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Economy in Brief

U.S. Payrolls Gain Modestly, As Jobless Rate Rises
by Tom Moeller   June 3, 2011

The two headline figures from the May employment report were dreary. The Bureau of Labor Statistics stated that the 54,000 worker rise in payrolls was the weakest in nearly twelve months and noted that the unemployment rate rose to 9.1%, its highest of 2011. In addition, payroll gains in the prior two months were revised down by a collective 39,000. The latest gain in payrolls fell short of Consensus expectations for a 190,000 increase and a decline in the unemployment rate to 8.9%.

From the payroll survey, total payrolls increased just 54,000 due to broad-based weakness. Factory sector payrolls fell 5,000, the weakest showing since October. Construction payrolls also rose just 2,000, the weakest rise this year. Private service sector jobs, which account for 84% of private sector employment, rose only 80,000, the weakest gain since January. Weakness was led by an 8,500 decline (+0.7% y/y) in retail and a 6,000 decline (+1.6% y/y) in leisure & hospitality. Jobs in professional & business services rose a steady 44,000 (3.1% y/y), education & health rose 34,000 (2.3% y/y) and finance rose 3,000 (-0.4% y/y). Government sector employment continued quite weak. A 29,000 worker decline (-3.7% y/y) was led by a 28,000 drop (-1.9% y/y) in local government, then a 2,000 slip (-0.5% y/y) at the state level and a 1,000 increase (-16.5% y/y) in federal employees.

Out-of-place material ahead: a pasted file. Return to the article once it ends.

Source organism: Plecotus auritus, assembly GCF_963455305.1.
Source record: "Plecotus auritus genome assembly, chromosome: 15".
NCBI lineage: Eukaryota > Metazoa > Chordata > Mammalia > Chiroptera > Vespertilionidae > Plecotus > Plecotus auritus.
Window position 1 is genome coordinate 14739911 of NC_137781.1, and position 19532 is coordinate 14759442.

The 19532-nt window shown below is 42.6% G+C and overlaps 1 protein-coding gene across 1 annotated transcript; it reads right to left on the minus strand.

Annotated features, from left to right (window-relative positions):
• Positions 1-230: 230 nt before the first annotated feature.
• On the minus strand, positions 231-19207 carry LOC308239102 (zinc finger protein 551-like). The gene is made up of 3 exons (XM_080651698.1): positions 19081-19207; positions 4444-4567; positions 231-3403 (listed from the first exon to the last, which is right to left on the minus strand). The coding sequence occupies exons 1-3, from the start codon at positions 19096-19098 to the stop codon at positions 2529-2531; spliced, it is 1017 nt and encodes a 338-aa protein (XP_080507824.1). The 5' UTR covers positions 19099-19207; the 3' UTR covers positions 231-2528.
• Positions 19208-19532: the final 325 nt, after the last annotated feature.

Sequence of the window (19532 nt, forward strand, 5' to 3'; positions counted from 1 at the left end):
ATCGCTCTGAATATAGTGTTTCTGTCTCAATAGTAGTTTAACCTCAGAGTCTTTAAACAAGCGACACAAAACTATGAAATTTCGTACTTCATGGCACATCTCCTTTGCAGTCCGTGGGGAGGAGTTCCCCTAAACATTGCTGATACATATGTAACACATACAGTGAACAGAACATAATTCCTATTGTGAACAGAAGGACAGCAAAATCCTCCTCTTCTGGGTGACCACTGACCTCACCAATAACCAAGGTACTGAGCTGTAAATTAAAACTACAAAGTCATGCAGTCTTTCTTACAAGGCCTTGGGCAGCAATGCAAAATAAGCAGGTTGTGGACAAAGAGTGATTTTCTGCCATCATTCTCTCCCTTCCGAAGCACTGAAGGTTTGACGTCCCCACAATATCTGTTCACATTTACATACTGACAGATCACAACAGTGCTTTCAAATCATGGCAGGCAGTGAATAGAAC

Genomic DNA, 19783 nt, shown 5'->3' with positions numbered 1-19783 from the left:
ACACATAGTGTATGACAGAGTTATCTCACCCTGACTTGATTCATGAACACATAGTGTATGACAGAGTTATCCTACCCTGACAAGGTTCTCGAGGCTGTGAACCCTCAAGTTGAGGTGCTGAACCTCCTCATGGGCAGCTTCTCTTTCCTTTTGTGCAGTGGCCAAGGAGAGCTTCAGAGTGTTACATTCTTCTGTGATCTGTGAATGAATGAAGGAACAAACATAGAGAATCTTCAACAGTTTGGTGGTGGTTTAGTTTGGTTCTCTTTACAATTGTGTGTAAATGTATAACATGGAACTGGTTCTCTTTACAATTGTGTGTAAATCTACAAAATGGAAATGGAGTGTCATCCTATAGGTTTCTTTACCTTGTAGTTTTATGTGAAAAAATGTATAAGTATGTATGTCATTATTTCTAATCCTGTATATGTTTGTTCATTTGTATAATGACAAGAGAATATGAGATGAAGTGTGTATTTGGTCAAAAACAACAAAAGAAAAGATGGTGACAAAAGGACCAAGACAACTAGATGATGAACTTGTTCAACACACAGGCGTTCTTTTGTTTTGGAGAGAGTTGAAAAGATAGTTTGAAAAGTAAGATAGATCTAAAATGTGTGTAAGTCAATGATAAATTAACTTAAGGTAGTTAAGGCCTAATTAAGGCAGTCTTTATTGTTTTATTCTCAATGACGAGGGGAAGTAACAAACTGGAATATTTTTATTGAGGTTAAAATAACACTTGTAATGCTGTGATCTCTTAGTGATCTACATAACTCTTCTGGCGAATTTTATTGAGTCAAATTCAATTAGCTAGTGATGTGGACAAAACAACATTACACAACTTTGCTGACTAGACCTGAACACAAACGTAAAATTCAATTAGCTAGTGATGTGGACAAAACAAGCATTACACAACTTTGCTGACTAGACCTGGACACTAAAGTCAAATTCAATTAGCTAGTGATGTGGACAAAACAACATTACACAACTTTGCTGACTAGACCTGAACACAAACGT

From the household survey, the rise in the unemployment rate to 9.1% reflected a 105,000 (0.3% y/y) rise in employment, which just recovered a 190,000 April decline, and a 272,000 increase (-0.4% y/y) in the labor force. Despite the labor force gain, the participation rate fell to 45.1%, the lowest since 2007. The overall unemployment rate, which includes marginally attached workers and those working part time for economic reasons, held at 15.8%. For workers aged 16 to 19, the unemployment rate was 24.2%. The median duration of unemployment lengthened to a record 39.7 weeks as 45.1% of those unemployed have been jobless for more than 27 weeks.

The diffusion index of hiring, showing the breadth of employment gain, fell to 53.6% over a one-month period but remained firm at 70.4% over a six-month span.

Average hourly earnings rose another 0.3% as earnings in the service-producing sector rose 0.3% (2.1% y/y) and factory sector earnings ticked up 0.1% (1.8% y/y).

The figures referenced above are available in Haver's USECON database. Additional detail can be found in the LABOR and in the EMPL databases. The expectation figures are from Action Economics and are in the AS1REPNA database.

Employment:(M/M Chg., 000s) May Apr Mar Y/Y 2010 2009 2008
Payroll Employment 54 232 194 1.0% -0.7% -4.4% -0.6%
    Previous -- 244 221 -- -0.5 -4.3 -0.6
 Manufacturing -5 24 20 1.4 -2.7 -11.6 -3.4
 Construction 2 5 5 0.0 -8.1 -16.0 -6.1
 Private Service Producing 80 213 179 1.7 -0.1 -3.5 -0.2
 Government -29 -19 -25 -3.7 -0.3 0.3 1.3
Average Weekly Hours 34.4 34.4 34.3 34.2
(May'10)
34.1 33.9 34.5
Average Hourly Earnings 0.3% 0.3% 0.0% 2.1% 2.4% 3.0% 3.8%
Unemployment Rate(%) 9.1 9.0 8.8 9.6
(May'10)
9.6 9.3 5.8
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